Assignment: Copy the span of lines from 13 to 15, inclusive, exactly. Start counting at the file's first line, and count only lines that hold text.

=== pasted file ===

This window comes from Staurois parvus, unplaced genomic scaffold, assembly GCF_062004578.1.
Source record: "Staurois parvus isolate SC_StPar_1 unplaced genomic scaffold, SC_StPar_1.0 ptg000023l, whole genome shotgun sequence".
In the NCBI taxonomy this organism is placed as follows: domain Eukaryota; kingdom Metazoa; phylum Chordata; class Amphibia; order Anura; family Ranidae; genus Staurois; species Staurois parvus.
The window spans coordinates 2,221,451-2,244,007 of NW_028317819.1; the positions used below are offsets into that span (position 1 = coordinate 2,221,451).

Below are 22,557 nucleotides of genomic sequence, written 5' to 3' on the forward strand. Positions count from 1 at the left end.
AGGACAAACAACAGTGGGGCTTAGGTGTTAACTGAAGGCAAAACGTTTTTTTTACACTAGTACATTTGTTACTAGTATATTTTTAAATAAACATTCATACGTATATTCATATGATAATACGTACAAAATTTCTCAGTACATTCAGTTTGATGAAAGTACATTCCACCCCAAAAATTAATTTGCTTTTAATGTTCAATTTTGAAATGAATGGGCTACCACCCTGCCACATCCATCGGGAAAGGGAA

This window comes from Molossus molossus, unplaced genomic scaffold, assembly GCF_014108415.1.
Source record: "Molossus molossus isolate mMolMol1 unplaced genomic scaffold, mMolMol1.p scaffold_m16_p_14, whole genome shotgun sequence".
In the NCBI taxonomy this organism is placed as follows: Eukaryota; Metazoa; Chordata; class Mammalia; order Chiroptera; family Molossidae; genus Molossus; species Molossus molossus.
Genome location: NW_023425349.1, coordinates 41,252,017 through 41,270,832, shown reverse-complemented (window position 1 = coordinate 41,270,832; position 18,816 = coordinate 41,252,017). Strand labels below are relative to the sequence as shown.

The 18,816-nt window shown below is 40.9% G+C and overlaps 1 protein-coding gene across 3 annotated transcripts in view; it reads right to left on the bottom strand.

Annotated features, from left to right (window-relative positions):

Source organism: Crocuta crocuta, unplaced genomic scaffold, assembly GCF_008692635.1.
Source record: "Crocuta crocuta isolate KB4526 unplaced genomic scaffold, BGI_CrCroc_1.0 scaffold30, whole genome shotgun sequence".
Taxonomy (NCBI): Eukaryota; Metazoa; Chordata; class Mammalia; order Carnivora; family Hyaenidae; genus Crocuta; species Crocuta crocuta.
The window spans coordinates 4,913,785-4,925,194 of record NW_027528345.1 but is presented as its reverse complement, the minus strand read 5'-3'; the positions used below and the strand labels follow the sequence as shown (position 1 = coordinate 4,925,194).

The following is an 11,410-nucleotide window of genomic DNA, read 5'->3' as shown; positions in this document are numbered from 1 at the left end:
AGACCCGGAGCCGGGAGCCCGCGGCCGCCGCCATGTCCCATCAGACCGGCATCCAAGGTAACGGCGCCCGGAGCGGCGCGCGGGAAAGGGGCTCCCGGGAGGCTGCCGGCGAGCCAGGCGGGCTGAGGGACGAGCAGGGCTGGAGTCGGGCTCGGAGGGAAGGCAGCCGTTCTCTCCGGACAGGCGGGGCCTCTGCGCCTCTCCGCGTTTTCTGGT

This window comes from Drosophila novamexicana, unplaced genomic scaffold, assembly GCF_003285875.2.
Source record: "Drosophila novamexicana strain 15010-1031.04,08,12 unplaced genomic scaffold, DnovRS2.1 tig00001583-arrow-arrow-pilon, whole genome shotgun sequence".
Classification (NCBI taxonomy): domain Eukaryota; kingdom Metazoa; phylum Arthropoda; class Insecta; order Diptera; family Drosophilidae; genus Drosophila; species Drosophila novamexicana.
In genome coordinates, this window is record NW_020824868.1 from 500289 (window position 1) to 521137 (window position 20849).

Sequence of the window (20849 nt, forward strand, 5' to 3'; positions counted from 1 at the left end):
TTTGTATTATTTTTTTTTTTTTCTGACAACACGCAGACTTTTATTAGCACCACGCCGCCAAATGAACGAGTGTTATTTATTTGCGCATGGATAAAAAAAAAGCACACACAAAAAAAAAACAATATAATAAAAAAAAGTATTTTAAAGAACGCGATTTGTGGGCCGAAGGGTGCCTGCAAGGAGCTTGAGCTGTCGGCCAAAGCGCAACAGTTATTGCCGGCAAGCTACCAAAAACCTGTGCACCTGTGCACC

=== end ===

Source organism: Crocuta crocuta, unplaced genomic scaffold, assembly GCF_008692635.1.
Source record: "Crocuta crocuta isolate KB4526 unplaced genomic scaffold, BGI_CrCroc_1.0 scaffold30, whole genome shotgun sequence".
Taxonomy (NCBI): Eukaryota; Metazoa; Chordata; class Mammalia; order Carnivora; family Hyaenidae; genus Crocuta; species Crocuta crocuta.